Death rates have fallen by 25 percent for African-Americans since 1999, but younger blacks are still dying far too young from diseases that shouldn’t kill them, government researchers said Tuesday.
There’s been a “dramatic” 80 percent drop in deaths from the HIV/AIDS among blacks, the Centers for Disease Control and Prevention found. And for African-Americans over the age of 65, there’s almost no difference in death rates compared to whites. But younger blacks are not doing so well, the CDC team found.
“Blacks in their 20s, 30s and 40s are dying from … heart disease and diabetes,” CDC epidemiologist Timothy Cunningham, who led the study, told reporters. One problem is that the risk factors for stroke, diabetes and heart disease are silent. High blood pressure or clogged arteries rarely cause symptoms until there’s considerable damage. Another problem is getting health care in the first place.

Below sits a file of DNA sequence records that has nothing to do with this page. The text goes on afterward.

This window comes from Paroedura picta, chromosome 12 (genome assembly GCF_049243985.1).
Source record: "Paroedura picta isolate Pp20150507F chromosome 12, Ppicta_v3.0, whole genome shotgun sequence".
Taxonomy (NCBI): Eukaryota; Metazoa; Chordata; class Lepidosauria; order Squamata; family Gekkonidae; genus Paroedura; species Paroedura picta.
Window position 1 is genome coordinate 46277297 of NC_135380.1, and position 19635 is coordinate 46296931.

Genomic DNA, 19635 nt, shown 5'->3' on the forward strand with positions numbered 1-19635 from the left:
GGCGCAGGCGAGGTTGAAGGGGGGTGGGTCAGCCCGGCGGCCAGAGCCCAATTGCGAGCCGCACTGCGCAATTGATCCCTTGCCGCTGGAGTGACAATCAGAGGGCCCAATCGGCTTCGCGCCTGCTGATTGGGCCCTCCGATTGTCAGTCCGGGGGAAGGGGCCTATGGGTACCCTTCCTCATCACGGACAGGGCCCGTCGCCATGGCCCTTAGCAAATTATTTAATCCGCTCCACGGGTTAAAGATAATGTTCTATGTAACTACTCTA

“Blacks aged 18-34 years were less likely to have a personal doctor or health care provider than whites,” Cunningham’s team wrote in the report.
Overall, blacks under the age of 65 have a 40 percent higher death rate than whites the same age. A black child born in 2014 can expect to live to be 75.6, compared to 79 for a white child born that year.
“At ages 18-34 years, blacks had higher death rates than whites for eight of the 10 leading causes of death among blacks in that age group (heart disease; cancer; cerebrovascular disease; diabetes mellitus; homicide; HIV disease; and conditions resulting from pregnancy, childbirth, and the puerperium (recovery from childbirth),” the team wrote.